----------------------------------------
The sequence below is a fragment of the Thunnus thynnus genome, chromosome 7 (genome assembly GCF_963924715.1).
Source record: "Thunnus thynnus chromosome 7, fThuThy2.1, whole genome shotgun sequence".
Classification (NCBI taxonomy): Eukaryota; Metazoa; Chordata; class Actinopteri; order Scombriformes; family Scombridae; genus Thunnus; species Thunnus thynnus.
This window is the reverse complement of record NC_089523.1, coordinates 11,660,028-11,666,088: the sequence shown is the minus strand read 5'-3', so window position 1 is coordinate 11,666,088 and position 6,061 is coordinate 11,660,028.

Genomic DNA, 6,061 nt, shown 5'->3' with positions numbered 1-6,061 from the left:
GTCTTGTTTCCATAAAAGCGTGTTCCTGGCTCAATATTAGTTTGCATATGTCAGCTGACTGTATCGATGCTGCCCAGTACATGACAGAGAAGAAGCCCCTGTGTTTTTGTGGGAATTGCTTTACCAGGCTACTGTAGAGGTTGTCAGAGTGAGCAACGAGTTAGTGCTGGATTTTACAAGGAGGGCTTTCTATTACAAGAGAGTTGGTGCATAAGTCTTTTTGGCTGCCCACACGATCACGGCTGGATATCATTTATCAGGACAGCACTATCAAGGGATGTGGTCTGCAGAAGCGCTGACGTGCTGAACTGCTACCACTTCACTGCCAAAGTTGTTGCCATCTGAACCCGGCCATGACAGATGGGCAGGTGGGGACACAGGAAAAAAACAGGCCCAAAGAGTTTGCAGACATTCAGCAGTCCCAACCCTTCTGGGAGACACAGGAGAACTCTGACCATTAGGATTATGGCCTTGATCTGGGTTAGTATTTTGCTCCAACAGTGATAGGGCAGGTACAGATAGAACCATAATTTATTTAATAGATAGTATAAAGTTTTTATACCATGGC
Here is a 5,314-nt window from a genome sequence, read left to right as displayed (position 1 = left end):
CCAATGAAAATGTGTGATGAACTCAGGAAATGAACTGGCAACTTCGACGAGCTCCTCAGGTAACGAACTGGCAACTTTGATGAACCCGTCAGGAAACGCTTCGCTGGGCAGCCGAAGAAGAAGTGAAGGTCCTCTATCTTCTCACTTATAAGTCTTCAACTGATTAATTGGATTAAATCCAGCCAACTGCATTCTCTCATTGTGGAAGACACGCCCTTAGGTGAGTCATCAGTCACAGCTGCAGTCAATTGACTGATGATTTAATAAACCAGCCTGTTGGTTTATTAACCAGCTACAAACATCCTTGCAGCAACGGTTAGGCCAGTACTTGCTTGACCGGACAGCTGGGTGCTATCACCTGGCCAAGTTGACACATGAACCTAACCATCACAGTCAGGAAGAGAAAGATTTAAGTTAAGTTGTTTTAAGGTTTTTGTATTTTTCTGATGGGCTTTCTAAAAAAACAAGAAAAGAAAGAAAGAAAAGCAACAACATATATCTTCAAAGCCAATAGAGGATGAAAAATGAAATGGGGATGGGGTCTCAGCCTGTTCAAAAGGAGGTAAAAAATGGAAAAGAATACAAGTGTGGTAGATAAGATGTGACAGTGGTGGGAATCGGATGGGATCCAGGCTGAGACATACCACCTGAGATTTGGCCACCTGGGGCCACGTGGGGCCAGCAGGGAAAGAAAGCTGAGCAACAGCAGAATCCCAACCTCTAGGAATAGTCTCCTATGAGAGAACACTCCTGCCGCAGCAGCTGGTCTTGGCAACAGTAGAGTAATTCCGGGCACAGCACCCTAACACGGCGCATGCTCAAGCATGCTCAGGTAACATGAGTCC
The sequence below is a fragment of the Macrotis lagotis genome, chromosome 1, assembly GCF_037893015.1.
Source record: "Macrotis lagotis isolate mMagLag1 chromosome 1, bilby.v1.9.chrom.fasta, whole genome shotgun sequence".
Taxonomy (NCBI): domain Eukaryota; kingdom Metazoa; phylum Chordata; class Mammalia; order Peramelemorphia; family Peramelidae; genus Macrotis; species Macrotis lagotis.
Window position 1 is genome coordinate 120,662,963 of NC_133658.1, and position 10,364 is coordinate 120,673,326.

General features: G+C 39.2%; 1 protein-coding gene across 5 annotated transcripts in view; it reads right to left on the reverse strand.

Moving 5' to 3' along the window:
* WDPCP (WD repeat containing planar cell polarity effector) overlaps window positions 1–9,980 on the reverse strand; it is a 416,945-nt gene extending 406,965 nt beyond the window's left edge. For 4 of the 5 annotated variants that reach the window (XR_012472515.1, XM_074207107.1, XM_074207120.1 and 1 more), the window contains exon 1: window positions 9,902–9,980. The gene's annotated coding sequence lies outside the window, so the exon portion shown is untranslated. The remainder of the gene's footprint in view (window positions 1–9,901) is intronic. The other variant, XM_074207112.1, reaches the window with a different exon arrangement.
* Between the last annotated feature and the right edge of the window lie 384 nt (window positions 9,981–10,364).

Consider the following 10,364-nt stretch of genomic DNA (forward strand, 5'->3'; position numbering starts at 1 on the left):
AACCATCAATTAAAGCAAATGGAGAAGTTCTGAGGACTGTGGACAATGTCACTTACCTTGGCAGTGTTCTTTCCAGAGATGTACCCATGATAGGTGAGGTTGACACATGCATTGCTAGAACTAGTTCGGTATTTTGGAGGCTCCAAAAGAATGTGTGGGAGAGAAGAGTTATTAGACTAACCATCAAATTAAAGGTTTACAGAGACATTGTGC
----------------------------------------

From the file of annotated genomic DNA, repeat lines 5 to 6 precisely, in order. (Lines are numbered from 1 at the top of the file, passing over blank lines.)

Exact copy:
Genomic DNA, 6,061 nt, shown 5'->3' with positions numbered 1-6,061 from the left:
GTCTTGTTTCCATAAAAGCGTGTTCCTGGCTCAATATTAGTTTGCATATGTCAGCTGACTGTATCGATGCTGCCCAGTACATGACAGAGAAGAAGCCCCTGTGTTTTTGTGGGAATTGCTTTACCAGGCTACTGTAGAGGTTGTCAGAGTGAGCAACGAGTTAGTGCTGGATTTTACAAGGAGGGCTTTCTATTACAAGAGAGTTGGTGCATAAGTCTTTTTGGCTGCCCACACGATCACGGCTGGATATCATTTATCAGGACAGCACTATCAAGGGATGTGGTCTGCAGAAGCGCTGACGTGCTGAACTGCTACCACTTCACTGCCAAAGTTGTTGCCATCTGAACCCGGCCATGACAGATGGGCAGGTGGGGACACAGGAAAAAAACAGGCCCAAAGAGTTTGCAGACATTCAGCAGTCCCAACCCTTCTGGGAGACACAGGAGAACTCTGACCATTAGGATTATGGCCTTGATCTGGGTTAGTATTTTGCTCCAACAGTGATAGGGCAGGTACAGATAGAACCATAATTTATTTAATAGATAGTATAAAGTTTTTATACCATGGC